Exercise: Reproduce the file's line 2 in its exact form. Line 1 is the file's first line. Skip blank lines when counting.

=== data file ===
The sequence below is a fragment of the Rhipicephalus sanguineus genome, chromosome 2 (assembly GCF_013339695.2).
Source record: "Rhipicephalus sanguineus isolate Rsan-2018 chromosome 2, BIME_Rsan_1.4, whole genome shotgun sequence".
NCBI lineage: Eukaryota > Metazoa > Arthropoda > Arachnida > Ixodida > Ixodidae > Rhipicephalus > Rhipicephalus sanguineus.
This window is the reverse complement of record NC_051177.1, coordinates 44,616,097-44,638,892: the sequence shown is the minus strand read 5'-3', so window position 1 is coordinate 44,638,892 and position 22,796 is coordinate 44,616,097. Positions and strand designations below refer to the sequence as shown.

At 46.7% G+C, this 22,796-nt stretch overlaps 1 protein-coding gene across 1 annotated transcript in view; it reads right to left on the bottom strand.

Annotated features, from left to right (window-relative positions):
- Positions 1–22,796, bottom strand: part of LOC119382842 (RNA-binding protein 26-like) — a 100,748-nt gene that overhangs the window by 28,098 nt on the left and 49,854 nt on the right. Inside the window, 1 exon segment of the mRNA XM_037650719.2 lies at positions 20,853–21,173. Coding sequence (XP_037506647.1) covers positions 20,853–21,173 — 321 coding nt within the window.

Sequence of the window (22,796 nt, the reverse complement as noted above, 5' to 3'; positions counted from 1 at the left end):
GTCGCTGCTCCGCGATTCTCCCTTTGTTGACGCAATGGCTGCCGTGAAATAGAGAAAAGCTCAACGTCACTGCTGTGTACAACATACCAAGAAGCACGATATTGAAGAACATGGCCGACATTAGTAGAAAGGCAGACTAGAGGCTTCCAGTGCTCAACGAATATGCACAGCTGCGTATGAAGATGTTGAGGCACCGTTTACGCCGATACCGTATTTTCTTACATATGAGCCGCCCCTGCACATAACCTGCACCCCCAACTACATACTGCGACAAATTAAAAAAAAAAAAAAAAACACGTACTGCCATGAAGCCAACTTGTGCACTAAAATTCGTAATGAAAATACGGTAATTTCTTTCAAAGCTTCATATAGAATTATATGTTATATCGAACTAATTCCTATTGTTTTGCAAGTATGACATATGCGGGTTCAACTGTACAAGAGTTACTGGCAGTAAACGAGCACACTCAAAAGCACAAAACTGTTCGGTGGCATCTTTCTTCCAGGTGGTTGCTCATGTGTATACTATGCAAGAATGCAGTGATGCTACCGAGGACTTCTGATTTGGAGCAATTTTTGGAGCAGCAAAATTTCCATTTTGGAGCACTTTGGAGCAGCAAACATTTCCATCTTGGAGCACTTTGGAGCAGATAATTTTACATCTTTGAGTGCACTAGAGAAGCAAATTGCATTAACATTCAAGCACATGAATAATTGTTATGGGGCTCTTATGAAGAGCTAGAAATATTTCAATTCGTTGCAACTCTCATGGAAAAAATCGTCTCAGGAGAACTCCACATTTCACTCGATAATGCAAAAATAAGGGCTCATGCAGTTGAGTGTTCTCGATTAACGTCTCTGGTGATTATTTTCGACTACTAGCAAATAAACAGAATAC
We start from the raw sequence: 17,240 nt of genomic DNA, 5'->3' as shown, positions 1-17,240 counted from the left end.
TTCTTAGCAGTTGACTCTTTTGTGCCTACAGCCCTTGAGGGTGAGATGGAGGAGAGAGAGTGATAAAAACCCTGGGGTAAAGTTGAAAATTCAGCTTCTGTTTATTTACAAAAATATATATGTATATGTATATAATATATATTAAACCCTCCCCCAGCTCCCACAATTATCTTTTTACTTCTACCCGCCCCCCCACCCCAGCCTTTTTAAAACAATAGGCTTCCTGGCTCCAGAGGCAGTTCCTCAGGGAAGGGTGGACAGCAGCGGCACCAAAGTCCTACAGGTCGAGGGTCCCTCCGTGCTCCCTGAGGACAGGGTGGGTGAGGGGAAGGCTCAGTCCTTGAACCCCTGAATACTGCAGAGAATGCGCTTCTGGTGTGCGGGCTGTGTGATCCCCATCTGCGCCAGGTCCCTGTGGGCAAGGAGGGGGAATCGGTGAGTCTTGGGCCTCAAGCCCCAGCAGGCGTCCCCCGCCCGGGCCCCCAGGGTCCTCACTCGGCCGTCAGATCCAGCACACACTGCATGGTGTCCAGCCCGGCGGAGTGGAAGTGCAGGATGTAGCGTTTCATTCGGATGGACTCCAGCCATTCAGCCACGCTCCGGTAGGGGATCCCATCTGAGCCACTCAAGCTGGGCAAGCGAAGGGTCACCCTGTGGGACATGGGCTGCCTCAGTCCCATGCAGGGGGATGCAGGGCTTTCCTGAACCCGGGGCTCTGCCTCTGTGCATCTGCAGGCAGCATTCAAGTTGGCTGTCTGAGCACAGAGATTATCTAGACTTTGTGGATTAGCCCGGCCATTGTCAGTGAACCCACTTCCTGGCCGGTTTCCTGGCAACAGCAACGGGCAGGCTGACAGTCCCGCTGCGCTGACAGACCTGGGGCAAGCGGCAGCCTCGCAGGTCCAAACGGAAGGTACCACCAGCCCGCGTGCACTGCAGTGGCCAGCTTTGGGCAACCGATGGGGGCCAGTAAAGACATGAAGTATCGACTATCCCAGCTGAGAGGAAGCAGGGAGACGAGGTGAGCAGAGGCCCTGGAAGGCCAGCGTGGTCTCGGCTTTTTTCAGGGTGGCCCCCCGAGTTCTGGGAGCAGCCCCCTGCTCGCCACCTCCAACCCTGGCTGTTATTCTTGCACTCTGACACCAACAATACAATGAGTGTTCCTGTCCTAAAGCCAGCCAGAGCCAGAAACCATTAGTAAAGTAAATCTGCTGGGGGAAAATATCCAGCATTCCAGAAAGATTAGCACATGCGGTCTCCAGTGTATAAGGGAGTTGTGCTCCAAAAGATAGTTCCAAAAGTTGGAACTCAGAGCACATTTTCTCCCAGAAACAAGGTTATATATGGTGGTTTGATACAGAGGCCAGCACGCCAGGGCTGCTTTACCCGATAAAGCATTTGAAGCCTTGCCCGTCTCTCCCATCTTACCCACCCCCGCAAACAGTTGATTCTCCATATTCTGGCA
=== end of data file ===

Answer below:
Source record: "Rhipicephalus sanguineus isolate Rsan-2018 chromosome 2, BIME_Rsan_1.4, whole genome shotgun sequence".